We are leading and coaching in increasingly diverse organizations. And one aspect of workforce diversity on the rise is generational diversity. What advice would you offer about how to effectively coach a multi-generational workforce? And how do you activate the collective potential of a multi-generational workforce?

I think it all has to start with having and instilling the right mindset around diversity, equity, and inclusion (DEI). The framework that I believe the modern leaders should use in thinking about DEI really centers around answering the question of how best a company can create long-term sustainable value by authentically engaging with all of its stakeholders. So, it’s not only about gender or race or age per se, but it’s more about how companies can better navigate the modern challenges and opportunities of the 21st century by having more diverse skill sets, more diverse experiences, and more diverse perspectives in general. It’s about instilling a culture of inclusion that encourages diversity of thought, which then lead to more innovation, that create more long-term sustainable value. There are studies that have shown that diversity and inclusion made business sense. For instance, a McKinsey study found that gender-diverse and ethnically-diverse companies outperform industry norm by 15% and 35% respectively. There’s also another study by Deloitte that said that ~35% of millennials said they would leave a job for another job that has a more inclusive culture. You activate the collective potential by having this mindset of enabling diversity of thoughts for long-term value creation.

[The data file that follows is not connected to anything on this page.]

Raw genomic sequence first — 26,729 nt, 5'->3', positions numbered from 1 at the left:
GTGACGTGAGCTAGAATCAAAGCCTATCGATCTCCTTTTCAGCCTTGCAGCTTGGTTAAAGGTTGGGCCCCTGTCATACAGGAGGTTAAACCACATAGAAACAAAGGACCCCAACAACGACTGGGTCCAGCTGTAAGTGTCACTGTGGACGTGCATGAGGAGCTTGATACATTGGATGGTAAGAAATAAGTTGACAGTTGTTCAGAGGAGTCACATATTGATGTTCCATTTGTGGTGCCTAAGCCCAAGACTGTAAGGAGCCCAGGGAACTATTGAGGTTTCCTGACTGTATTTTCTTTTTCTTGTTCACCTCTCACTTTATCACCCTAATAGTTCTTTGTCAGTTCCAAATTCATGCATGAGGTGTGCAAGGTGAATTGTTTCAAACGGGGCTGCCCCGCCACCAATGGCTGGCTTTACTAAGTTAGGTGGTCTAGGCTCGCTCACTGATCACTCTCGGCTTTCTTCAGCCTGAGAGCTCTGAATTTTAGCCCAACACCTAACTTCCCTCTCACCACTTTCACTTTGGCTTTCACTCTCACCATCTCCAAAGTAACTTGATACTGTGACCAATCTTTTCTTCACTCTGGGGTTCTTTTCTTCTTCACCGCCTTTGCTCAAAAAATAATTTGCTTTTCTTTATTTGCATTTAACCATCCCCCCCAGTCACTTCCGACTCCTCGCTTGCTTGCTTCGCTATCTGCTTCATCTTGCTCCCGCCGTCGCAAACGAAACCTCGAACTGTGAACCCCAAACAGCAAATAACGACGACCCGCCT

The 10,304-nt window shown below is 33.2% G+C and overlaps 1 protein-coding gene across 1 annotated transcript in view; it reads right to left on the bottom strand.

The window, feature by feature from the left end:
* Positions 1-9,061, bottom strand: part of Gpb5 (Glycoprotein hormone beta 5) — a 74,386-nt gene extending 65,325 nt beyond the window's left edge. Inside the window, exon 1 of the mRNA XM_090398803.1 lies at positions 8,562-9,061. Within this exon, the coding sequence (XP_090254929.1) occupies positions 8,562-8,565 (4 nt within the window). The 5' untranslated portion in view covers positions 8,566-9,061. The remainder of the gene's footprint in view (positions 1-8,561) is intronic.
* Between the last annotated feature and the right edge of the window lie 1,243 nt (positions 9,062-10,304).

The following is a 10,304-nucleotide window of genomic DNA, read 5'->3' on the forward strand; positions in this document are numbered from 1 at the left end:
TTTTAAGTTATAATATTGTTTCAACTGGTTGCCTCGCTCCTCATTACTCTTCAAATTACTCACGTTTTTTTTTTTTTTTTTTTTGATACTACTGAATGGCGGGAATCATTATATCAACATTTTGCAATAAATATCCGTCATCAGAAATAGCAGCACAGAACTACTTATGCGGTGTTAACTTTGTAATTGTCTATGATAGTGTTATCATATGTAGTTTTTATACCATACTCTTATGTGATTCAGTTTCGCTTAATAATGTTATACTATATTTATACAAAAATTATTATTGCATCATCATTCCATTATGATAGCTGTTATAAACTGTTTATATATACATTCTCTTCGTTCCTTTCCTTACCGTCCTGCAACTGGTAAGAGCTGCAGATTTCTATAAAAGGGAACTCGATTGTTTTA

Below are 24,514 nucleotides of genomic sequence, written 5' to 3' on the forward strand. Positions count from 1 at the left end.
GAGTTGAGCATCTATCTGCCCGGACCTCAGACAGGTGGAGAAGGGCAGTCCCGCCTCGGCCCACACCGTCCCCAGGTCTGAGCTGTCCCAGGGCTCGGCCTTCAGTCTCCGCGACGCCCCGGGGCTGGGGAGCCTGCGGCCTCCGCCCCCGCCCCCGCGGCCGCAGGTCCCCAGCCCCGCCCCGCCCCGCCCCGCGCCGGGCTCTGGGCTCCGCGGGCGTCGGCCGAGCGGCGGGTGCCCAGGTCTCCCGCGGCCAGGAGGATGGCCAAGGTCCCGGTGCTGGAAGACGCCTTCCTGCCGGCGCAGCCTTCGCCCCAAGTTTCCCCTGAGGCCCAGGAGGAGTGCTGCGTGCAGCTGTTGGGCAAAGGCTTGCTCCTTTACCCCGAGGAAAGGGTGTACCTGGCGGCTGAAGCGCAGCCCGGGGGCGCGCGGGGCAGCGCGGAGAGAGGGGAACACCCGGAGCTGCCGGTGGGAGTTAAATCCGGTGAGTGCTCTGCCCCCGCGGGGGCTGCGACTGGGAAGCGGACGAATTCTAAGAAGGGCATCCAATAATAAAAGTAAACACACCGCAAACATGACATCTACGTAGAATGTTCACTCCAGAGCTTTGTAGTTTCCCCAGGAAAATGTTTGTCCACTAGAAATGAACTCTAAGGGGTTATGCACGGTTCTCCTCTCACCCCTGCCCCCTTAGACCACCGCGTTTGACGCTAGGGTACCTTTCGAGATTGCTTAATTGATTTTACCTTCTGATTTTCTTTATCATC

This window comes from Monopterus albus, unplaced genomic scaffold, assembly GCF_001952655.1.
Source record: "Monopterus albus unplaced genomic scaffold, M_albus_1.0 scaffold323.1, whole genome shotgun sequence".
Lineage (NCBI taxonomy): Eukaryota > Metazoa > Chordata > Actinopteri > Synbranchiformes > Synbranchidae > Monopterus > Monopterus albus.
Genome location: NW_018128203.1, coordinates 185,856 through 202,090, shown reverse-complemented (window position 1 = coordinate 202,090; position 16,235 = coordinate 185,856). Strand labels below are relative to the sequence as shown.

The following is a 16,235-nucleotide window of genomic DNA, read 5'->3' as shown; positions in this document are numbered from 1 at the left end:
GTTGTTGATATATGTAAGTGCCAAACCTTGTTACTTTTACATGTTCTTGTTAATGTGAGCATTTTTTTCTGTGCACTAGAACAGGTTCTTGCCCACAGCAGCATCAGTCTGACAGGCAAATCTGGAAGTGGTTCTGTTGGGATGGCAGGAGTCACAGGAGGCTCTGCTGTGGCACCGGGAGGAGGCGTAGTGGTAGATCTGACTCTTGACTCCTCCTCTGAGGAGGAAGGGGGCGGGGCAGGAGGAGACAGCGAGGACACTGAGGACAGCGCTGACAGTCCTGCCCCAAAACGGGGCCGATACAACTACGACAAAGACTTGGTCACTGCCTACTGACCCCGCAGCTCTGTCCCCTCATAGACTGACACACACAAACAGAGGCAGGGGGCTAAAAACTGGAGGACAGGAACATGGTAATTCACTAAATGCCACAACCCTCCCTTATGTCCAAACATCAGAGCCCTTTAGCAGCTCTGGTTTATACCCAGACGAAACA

You’re referring to emotional intelligence, in a sense. What are two steps every leader can take to demonstrate a higher level of emotional intelligence?